The court clarified the ruling in April, saying cities are only violating the Constitution’s Eighth Amendment, which protects against unreasonable fines or cruel or unusual punishment, if they criminalize sleeping, sitting or lying in all public spaces when there are no other sleeping spaces available.

Boise has asked the U.S. Supreme Court to review the case.

Spokane Valley does not have any low-barrier shelters and has prohibited camping in the city’s park system since 2003. City attorney Cary Driskell said city staff is developing a proposal it could enforce that would prohibit camping or living in a vehicle on public land, but it won’t be released until sometime next month.

During Tuesday’s council meeting, Driskell argued Spokane Valley should be able to enforce a no camping ordinance because it pays for some of the beds at low-barrier shelters in the city of Spokane.

Instead of financially supporting shelters in Spokane directly, Spokane Valley funnels money from real estate transactions as well as federal and state affordable housing and homeless funds through the county. A committee that includes Spokane Valley Councilman Arne Woodard as well as law enforcement, service providers and other government officials makes recommendations on what programs the county should fund.

Spokane Valley Mayor Rod Higgins said camping on public land is an issue the city needs to address soon, but he isn’t sure what proposal the city could realistically enforce.

“Until we get this Ninth Circuit thing cleared up, anything we do is kind of a roll of the dice,” Higgins said.

Higgins said he is interested in potentially supporting a plan for the City of Spokane to buy a building and convert it into a shelter in collaboration with Spokane County, but he’s concerned about how Spokane has managed other homeless services, saying their approach has made the problem worse.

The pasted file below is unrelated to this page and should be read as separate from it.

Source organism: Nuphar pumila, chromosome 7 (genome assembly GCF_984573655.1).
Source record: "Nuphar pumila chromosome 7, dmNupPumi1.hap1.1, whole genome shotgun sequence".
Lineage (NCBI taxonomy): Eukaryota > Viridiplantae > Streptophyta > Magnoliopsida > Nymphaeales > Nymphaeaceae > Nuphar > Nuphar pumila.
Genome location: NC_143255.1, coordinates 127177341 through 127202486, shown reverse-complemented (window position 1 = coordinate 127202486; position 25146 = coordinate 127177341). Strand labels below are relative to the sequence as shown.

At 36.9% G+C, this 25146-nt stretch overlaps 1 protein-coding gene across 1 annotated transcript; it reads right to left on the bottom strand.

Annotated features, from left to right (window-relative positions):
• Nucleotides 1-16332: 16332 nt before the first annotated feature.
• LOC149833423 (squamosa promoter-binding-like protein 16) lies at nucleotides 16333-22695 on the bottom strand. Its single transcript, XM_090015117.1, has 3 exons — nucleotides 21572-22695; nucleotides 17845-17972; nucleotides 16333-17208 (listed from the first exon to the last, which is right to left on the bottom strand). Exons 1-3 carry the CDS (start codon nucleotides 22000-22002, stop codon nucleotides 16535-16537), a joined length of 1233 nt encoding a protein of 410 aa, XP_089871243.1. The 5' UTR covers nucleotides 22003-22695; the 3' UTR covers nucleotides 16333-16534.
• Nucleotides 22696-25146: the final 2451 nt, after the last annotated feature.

‘If we could add accountability and responsibility and take away the ‘come one and come all, no questions asked’ policy, that would be more palatable to the Valley,”’ he said.

Higgins said he prefers Union Gospel Mission’s approach to homelessness over that of Catholic Charities, which is one of the nonprofit shelter providers the City of Spokane supports.

The privately funded Union Gospel Mission requires people who stay at their men’s shelter to pass a drug test, and men can stay for only three months if they don’t enroll in a program. They are also required to attend one religious service for every three meals they eat and help out with chores.

The capacity at the House of Charity, which Catholic Charities operates in downtown Spokane, has fluctuated between 100 and 400 over the last three years due to changes in city-controlled funding. Catholic Charities doesn’t require drug tests, and spokespeople for the shelter say it tries to accept people where they are.

Spokane Valley Councilwoman Linda Thompson said she was concerned about a proposed shelter for 120 people on Havana Street and Sprague Avenue in the City of Spokane, near its border with Spokane Valley.

While some have argued that the presence of that shelter would allow Spokane Valley to show it is offering beds to local people without shelter and to meet the Ninth District’s requirements, Thompson isn’t convinced it’s the best option because it’s so far away from the services in the rest of the city and far from some areas in Spokane Valley.

Thompson said Spokane Valley should consider supporting their own shelter, not only to enforce the law, but also to ensure there is a place for people to go.

Thompson said camping is an issue and that the city should try to do something to address it, but he doesn’t believe “locking people up” will solve homelessness.

“I’m open to hearing the proposal,” she said. “but I want to do everything we can not to punish people for being homeless.”

Higgins said he would only consider a shelter in Spokane Valley once the city “exhausts all other possibilities.”

The Spokesman-Review Newspaper

Local journalism is essential.

The journalists of The Spokesman-Review are a part of the community. They live here. They work here. They care. You can help keep local journalism strong right now with your contribution. Thank you.

Subscribe to the Coronavirus newsletter

Get the day’s latest Coronavirus news delivered to your inbox by subscribing to our newsletter.



Swedish Thoracic Surgery: Partners in patient care

 (Courtesy Bergman Draper Oslund Udo)
Sponsored

Matt Bergman knows the pain and anger that patients with mesothelioma feel.